***

Hames

Hame were almost entirely above ground and could only barely be described as actual settlements, being fashioned from the ivies and roots of great trees using the fey art of rizaphxan. Each hame was shared between several Proudfellow tribes, though only rarely at the same time, with one group arriving scarcely a day after the previous had departed. Despite the relative lack of contact between tribes, word spread quickly if a hame was ill-treated or neglected by its occupants. As the punishment was being barred from any hame for a period of time, this was an incredibly rare problem.

As the years passed and the plants that formed the original aspects of a hame aged, replacements were cultivated with exquisite care by successive generations of halfling adepts. Unlike the relatively static shires, hames would flow with the passage of time, forever changing as one tree fell that another might sprout instead. The Proudfellows wove tapestries of the living canopy, tacitly acknowledging that their very impermanence made the hame all the more beautiful.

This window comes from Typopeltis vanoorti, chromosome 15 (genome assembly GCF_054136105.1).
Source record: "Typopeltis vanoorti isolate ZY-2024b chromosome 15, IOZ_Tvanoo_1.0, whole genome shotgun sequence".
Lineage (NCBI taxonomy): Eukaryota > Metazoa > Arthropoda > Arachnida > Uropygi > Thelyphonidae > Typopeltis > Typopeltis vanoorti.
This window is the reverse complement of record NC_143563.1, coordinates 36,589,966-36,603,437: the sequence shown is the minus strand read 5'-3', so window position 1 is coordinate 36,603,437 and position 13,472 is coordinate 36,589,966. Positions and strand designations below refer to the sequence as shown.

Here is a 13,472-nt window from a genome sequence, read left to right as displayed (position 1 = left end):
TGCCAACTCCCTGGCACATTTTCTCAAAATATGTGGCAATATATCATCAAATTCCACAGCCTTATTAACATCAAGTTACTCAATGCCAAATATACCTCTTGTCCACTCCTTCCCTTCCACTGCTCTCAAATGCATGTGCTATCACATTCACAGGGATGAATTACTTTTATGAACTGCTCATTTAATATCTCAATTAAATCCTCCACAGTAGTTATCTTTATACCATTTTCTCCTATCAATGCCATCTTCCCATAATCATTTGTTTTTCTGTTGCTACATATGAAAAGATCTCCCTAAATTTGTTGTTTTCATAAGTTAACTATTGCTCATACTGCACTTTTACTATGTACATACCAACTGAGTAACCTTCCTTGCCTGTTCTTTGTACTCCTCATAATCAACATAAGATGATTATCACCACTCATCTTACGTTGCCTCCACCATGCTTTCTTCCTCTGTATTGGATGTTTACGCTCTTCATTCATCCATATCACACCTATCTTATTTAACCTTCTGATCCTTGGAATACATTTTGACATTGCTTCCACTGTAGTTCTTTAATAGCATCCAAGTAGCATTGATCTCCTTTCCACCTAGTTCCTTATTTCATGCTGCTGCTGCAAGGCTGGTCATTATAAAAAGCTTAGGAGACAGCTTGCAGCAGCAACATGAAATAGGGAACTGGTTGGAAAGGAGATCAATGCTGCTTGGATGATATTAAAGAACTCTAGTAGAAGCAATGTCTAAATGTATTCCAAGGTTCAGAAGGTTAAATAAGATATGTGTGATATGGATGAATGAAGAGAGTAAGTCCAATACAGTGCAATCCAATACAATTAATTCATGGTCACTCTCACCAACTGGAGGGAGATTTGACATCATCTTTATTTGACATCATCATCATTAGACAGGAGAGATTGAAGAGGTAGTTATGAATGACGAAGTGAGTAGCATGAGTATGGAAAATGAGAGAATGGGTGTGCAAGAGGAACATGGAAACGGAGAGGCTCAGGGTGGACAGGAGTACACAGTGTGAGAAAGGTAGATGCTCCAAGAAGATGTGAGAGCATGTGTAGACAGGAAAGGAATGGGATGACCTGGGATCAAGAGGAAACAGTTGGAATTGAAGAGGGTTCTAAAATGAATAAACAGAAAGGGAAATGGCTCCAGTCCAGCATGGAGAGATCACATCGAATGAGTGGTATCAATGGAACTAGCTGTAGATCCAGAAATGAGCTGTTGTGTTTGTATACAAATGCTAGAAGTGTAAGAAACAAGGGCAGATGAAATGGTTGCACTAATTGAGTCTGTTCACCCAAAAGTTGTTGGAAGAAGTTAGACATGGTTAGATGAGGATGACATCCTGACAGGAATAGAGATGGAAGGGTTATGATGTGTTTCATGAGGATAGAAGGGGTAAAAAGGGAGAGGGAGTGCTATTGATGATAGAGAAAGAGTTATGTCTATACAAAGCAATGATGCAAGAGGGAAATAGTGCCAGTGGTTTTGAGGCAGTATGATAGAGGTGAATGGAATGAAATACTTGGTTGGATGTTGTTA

It was impossible to stumble across a hame by accident, for each was surrounded by great totems adorned with emishika antlers and engraved with warnings both ancient and new against trespass. In the absence of more usual facilities, it became common to add levels or trophies to these totems as a means of marking some great success, or even just as a tithe of sorts to Bunga, despite the best efforts of the priesthood to halt this troubling unorthodoxy and reclaim the focus of worship from the inanimate structures.

One of the most peculiar traditions that arose out of the erection of totems was the increasing veneration shown to them, especially before significant events such as marriage or birth, praying for the guidance of the ancestors who also lived and died in their shadow. It is whispered that the oldest of these yet stand, defying the raging of the dark folk, beacons from which spectral sentinels still watch over the lands and the wrathful baying of vengeful ghosts can be heard.

Very original! This is really great work. See you tried to say it wouldn't be. Haha

Eh...I see your point. But something's bugging me about this entry. I can't quite pin it down. One of those gut feelings that is going to drive me crazy until I work it out.

Might just be a mental misspelling of something that I didn't even put into the final piece. XD

EDIT: Found a grammatical error. Corrected it. Feel a bit better.
EDIT2: Found a second. Corrected that. Feel much better.